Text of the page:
Production systems to suit our indigenous resources; a more even supply of cattle throughout the year; concentration on market specifications and development of processing and marketing strategies for bull beef from the dairy herd.

Doris Leeman, Secretary, NIGTA and Claudine Heron, Past President, NIGTA chat to new members of the Association Michael and Gail Redmond at the Grain Trade Quarterly Meeting.
Doris Leeman, Secretary, NIGTA and Claudine Heron, Past President, NIGTA chat to new members of the Association Michael and Gail Redmond at the Grain Trade Quarterly Meeting.

These were just some of the aspects outlined by Phelim O'Neill, Chief Executive of the NI Meat Exporters Association (NIMEA) when he addressed the NI Grain Trade Association at their quarterly meeting.

Market returns to Northern Ireland beef producers increased by 50% from 2.60 to 3.89 a kilo between June 2010 and June 2013, putting the province at number two in the international league of farm gate prices - second only to GB. However all of this good news was negated by increased feed and fertiliser costs combined with poor weather conditions and fodder shortages.

Phelim pointed out that Northern Ireland farmers and their representatives expect higher prices since the GB market is offering excellent returns, and we have preferential status because of our ability to use the Red Tractor logo. The difficulty is that only about half of what is produced here is sold in the GB market, with 20% sold on the home market and the remainder to mainland Europe where prices are much lower. However the European market has historically been a most important outlet and is in the process of becoming so again.

Another factor affecting processor costs is the traditional rush of cattle off grass in the autumn which necessitates processing capacity that is then under utilised during the rest of the year.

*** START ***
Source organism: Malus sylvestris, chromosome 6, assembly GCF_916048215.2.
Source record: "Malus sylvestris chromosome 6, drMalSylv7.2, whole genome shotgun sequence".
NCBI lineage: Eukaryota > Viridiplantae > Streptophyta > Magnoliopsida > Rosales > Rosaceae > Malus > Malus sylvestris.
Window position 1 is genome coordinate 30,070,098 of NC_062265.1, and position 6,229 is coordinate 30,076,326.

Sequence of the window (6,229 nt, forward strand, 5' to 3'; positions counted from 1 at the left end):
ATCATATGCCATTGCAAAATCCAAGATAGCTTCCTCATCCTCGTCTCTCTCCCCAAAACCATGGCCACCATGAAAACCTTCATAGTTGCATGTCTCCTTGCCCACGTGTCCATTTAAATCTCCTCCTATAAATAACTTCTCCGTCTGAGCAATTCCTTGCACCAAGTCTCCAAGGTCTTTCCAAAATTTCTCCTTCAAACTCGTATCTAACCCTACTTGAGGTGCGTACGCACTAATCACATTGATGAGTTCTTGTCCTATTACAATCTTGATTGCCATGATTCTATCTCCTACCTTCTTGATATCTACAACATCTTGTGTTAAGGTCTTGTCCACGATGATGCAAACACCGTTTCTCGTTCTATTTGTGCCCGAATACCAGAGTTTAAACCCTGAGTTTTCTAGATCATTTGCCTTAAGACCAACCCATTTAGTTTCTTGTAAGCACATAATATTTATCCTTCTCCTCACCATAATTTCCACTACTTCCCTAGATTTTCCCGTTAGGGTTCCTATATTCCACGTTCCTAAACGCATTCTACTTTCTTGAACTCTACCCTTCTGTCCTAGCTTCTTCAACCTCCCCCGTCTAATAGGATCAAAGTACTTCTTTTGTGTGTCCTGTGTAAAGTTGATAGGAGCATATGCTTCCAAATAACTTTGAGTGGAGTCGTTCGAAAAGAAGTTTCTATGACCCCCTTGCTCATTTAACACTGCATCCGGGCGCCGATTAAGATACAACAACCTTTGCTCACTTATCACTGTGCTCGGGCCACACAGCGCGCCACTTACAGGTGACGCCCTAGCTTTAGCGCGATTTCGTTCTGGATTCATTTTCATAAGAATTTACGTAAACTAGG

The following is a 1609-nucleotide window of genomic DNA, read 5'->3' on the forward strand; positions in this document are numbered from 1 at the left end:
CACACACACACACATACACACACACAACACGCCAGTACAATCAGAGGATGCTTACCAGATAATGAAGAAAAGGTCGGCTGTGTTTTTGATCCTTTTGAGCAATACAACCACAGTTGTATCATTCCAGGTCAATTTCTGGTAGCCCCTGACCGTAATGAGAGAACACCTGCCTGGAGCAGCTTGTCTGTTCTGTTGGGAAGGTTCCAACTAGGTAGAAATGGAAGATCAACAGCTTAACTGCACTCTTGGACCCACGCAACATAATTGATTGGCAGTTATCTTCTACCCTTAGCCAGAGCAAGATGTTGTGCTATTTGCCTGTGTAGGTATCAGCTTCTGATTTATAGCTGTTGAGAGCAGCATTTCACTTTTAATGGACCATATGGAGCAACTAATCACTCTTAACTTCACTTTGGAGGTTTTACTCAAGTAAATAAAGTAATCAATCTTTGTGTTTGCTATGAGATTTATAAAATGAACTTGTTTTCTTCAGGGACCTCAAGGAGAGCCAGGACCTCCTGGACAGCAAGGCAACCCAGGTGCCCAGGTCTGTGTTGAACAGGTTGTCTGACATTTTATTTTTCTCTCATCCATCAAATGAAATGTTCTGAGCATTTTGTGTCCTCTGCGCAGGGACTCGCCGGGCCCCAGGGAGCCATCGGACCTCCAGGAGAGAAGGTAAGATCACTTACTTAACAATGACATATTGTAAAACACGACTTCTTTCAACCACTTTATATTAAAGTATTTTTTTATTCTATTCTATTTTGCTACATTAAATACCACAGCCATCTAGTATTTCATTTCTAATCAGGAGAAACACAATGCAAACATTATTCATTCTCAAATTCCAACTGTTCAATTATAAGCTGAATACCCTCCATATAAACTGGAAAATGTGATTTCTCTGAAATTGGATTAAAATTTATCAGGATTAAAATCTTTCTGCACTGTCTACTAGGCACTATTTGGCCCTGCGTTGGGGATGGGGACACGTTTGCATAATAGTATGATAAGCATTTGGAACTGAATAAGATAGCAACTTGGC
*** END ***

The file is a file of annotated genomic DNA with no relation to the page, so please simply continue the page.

Taking the long term view Phelim stated that the red meat industry's role will be to convert its indigenous resources of grass and water to a protein that can be consumed by the expanding global population. In view of the diminishing world resources and population expansion it is difficult to make a case for feeding livestock with grain that could be fed directly to the human population. If there is a case for feeding grain to livestock for human consumption it is likely to be fed to the species that produces the greatest return per kilo of grain, namely poultry.

But as long as there are regions of the world with marginal land that grows grass with an abundance of water, then there is no better way of converting these resources to human food than through beef or sheep production, which suggests a very different industry from today's production systems.

Expansion in the dairy industry will be necessary to feed the increased population and this will result in an increased number of dairy bull calves and the need for processing techniques and market development to cater for these.

Retailer and consumer demand will also dictate the future of the industry with retailers now demanding steaks that fit retail packaging. This demand has prompted an increased interest in traditional breeds which also fit the demand for a return to utilisation of grass and water as the primary feed source.

Phelim emphasised “The challenge for processors is to develop the market to its limit - working closely with their supply base to bring more control to procurement. We have to get closer to suppliers to achieve this - promoting systems that produce cattle and sheep that best fit our environment, that finish to market specification with low input costs and that attract a market premium.